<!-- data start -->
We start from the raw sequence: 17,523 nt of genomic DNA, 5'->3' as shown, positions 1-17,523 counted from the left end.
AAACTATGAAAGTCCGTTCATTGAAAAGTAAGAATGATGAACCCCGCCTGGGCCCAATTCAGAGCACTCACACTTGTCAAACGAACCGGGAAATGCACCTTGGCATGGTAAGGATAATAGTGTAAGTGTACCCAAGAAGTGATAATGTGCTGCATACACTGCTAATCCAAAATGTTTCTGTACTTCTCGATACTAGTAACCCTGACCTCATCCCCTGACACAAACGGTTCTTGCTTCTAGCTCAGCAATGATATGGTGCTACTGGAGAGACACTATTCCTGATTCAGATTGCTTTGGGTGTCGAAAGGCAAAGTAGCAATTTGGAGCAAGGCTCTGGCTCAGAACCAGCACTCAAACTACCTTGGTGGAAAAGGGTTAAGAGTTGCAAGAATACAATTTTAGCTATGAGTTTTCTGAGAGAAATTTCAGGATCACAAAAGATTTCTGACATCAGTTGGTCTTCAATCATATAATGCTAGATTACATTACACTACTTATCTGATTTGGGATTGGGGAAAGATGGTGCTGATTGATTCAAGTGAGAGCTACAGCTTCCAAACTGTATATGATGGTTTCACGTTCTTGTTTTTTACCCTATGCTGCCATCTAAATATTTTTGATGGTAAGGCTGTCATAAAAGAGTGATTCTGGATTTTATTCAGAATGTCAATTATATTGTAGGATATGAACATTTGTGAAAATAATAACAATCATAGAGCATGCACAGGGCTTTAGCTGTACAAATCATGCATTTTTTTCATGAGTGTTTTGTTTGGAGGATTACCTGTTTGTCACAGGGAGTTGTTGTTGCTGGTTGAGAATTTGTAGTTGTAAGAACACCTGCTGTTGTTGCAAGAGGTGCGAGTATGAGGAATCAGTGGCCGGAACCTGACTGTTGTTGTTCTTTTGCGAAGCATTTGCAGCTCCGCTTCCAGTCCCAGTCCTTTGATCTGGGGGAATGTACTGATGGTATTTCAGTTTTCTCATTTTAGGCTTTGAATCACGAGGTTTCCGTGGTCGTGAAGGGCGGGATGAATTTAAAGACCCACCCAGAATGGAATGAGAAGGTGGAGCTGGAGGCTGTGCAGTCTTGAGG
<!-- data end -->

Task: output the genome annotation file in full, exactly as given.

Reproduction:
We start from the raw sequence: 17,523 nt of genomic DNA, 5'->3' as shown, positions 1-17,523 counted from the left end.
AAACTATGAAAGTCCGTTCATTGAAAAGTAAGAATGATGAACCCCGCCTGGGCCCAATTCAGAGCACTCACACTTGTCAAACGAACCGGGAAATGCACCTTGGCATGGTAAGGATAATAGTGTAAGTGTACCCAAGAAGTGATAATGTGCTGCATACACTGCTAATCCAAAATGTTTCTGTACTTCTCGATACTAGTAACCCTGACCTCATCCCCTGACACAAACGGTTCTTGCTTCTAGCTCAGCAATGATATGGTGCTACTGGAGAGACACTATTCCTGATTCAGATTGCTTTGGGTGTCGAAAGGCAAAGTAGCAATTTGGAGCAAGGCTCTGGCTCAGAACCAGCACTCAAACTACCTTGGTGGAAAAGGGTTAAGAGTTGCAAGAATACAATTTTAGCTATGAGTTTTCTGAGAGAAATTTCAGGATCACAAAAGATTTCTGACATCAGTTGGTCTTCAATCATATAATGCTAGATTACATTACACTACTTATCTGATTTGGGATTGGGGAAAGATGGTGCTGATTGATTCAAGTGAGAGCTACAGCTTCCAAACTGTATATGATGGTTTCACGTTCTTGTTTTTTACCCTATGCTGCCATCTAAATATTTTTGATGGTAAGGCTGTCATAAAAGAGTGATTCTGGATTTTATTCAGAATGTCAATTATATTGTAGGATATGAACATTTGTGAAAATAATAACAATCATAGAGCATGCACAGGGCTTTAGCTGTACAAATCATGCATTTTTTTCATGAGTGTTTTGTTTGGAGGATTACCTGTTTGTCACAGGGAGTTGTTGTTGCTGGTTGAGAATTTGTAGTTGTAAGAACACCTGCTGTTGTTGCAAGAGGTGCGAGTATGAGGAATCAGTGGCCGGAACCTGACTGTTGTTGTTCTTTTGCGAAGCATTTGCAGCTCCGCTTCCAGTCCCAGTCCTTTGATCTGGGGGAATGTACTGATGGTATTTCAGTTTTCTCATTTTAGGCTTTGAATCACGAGGTTTCCGTGGTCGTGAAGGGCGGGATGAATTTAAAGACCCACCCAGAATGGAATGAGAAGGTGGAGCTGGAGGCTGTGCAGTCTTGAGG